Cut up 8oz cream cheese into cubes and mix in food processor until just combined.
Cut up 2 sticks butter into cubes and mix in food processor until a clumpy dough forms.
Press dough into a square or rectangle in waxer paper, wrap thoroughly, and refrigerate for at least 2 hours or up to 24.
When ready to roll out the dough, liberally cover a clean surface and your rolling pin with flour and/or powdered sugar.
Cut dough into four equal sized pieces (weigh them to get them all as close to each other as possible, if you can), and place three of the pieces, wrapped, back in the fridge. This dough is pretty soft so you do not need to let it sit out before using it, and you should keep it in the fridge if you're not about to roll it out.
Roll the dough into a 12" x 7-8" rectangle, with the longer edge facing you. As you roll make sure to pass the cake lifter under the dough a few times and redistribute flour underneath to make sure it doesn't stick. If you end up with uneven edges, use the knife to clean them up, and put those pieces upside down in the middle of your doll and give them a few rolls to incorporate. If you end up with one uneven long edge that's fine, use that side to start your rolling (facing you).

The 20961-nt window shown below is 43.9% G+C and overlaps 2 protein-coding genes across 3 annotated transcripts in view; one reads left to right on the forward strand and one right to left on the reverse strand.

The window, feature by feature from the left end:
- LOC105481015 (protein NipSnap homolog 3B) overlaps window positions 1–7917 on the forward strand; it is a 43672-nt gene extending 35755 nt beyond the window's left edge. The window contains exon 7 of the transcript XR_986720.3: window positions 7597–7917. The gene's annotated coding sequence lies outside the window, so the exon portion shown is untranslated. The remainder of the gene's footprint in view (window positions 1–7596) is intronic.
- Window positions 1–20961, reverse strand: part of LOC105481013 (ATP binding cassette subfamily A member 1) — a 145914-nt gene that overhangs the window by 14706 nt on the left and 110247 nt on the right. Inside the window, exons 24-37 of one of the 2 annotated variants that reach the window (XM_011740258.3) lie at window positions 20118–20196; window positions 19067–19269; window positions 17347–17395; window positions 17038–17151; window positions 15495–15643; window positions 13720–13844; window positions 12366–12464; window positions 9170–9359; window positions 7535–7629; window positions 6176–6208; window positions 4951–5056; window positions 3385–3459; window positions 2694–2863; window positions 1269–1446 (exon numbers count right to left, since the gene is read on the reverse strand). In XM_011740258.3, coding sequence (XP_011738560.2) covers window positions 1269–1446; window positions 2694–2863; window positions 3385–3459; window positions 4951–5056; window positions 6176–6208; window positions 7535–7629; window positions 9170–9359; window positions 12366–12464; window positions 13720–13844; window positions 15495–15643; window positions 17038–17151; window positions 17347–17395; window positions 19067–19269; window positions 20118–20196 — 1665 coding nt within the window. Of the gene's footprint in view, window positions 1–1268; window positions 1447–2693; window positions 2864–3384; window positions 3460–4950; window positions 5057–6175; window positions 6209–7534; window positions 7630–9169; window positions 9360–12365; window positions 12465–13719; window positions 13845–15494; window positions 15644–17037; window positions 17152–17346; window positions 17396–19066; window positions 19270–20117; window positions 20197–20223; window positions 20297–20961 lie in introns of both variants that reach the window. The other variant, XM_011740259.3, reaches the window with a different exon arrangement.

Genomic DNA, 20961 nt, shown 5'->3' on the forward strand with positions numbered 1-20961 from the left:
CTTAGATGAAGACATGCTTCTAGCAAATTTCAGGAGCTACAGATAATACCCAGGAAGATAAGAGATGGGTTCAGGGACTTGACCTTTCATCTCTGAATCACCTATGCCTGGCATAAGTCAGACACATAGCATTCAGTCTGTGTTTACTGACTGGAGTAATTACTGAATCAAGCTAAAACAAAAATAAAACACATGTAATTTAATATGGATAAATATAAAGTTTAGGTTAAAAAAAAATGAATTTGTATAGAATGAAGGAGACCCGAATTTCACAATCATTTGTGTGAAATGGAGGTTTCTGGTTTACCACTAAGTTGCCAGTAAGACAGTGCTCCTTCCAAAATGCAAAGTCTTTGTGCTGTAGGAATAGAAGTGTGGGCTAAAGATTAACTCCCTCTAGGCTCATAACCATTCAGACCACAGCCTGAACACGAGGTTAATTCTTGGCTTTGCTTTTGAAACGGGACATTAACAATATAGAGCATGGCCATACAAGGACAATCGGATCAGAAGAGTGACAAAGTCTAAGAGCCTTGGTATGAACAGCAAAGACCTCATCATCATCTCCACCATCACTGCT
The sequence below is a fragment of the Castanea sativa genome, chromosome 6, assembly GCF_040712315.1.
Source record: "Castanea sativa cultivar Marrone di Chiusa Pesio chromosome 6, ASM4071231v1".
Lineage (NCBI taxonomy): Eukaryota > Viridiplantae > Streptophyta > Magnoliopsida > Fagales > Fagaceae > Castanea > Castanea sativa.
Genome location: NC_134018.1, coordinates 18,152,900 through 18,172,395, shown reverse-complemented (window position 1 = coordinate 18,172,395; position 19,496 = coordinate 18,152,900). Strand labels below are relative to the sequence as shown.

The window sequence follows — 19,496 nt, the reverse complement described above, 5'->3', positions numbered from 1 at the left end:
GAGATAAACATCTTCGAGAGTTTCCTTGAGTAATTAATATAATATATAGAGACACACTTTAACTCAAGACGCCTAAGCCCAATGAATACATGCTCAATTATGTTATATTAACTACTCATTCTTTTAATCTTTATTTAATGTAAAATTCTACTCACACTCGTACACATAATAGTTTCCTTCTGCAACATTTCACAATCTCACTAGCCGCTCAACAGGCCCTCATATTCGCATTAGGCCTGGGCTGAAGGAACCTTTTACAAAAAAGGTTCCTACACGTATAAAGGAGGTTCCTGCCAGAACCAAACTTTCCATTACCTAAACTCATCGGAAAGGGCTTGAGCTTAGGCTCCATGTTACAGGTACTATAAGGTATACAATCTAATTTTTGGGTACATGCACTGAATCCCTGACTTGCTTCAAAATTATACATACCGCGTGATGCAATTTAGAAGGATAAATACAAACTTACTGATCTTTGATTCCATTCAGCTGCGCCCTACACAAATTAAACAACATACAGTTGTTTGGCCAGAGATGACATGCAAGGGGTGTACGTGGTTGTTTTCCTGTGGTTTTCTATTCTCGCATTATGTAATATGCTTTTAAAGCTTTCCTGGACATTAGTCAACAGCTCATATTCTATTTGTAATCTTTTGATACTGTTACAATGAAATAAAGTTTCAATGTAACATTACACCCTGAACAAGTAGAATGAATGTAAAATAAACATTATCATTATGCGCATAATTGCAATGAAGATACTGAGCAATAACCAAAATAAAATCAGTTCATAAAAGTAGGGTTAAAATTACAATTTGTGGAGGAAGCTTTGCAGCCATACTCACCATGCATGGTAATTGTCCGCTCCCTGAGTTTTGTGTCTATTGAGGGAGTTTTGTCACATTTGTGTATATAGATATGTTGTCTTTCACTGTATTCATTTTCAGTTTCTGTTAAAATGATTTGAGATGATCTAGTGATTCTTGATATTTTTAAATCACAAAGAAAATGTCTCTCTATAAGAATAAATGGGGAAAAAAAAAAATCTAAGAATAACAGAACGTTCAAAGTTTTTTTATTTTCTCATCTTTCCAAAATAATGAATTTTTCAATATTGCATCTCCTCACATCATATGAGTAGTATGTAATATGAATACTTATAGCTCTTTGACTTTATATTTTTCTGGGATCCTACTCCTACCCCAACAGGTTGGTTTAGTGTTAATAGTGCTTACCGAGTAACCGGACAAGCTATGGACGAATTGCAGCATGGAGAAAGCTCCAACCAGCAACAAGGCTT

Spread 1/2 cup of filling (cookie or apple butter) with an offset spatula, spreading all the way to the edges except for the long edge furthest from you - leave about 1/4"-1/2" clean there as it will make it easier to finish rolling. The cookie butter is thick and may be difficult to spread, so start by dollop-ing it all over the dough so you have to spread less. You could try microwaving it for 10-15 seconds to loosen it, but if you don't (I didn't) just take care to make sure you don't rip the dough as you spread. Though, if you do, it's not really a big deal since you'll roll it up anyway.
Starting with the edge closest to you, roll the dough starting with your fingertips, then using your full hand as it gets easier. Once rolled, use the cake lifter and your hand to carefully place it on a parchment/wax/aluminum lined cookie sheet or cutting board, and place in the freezer.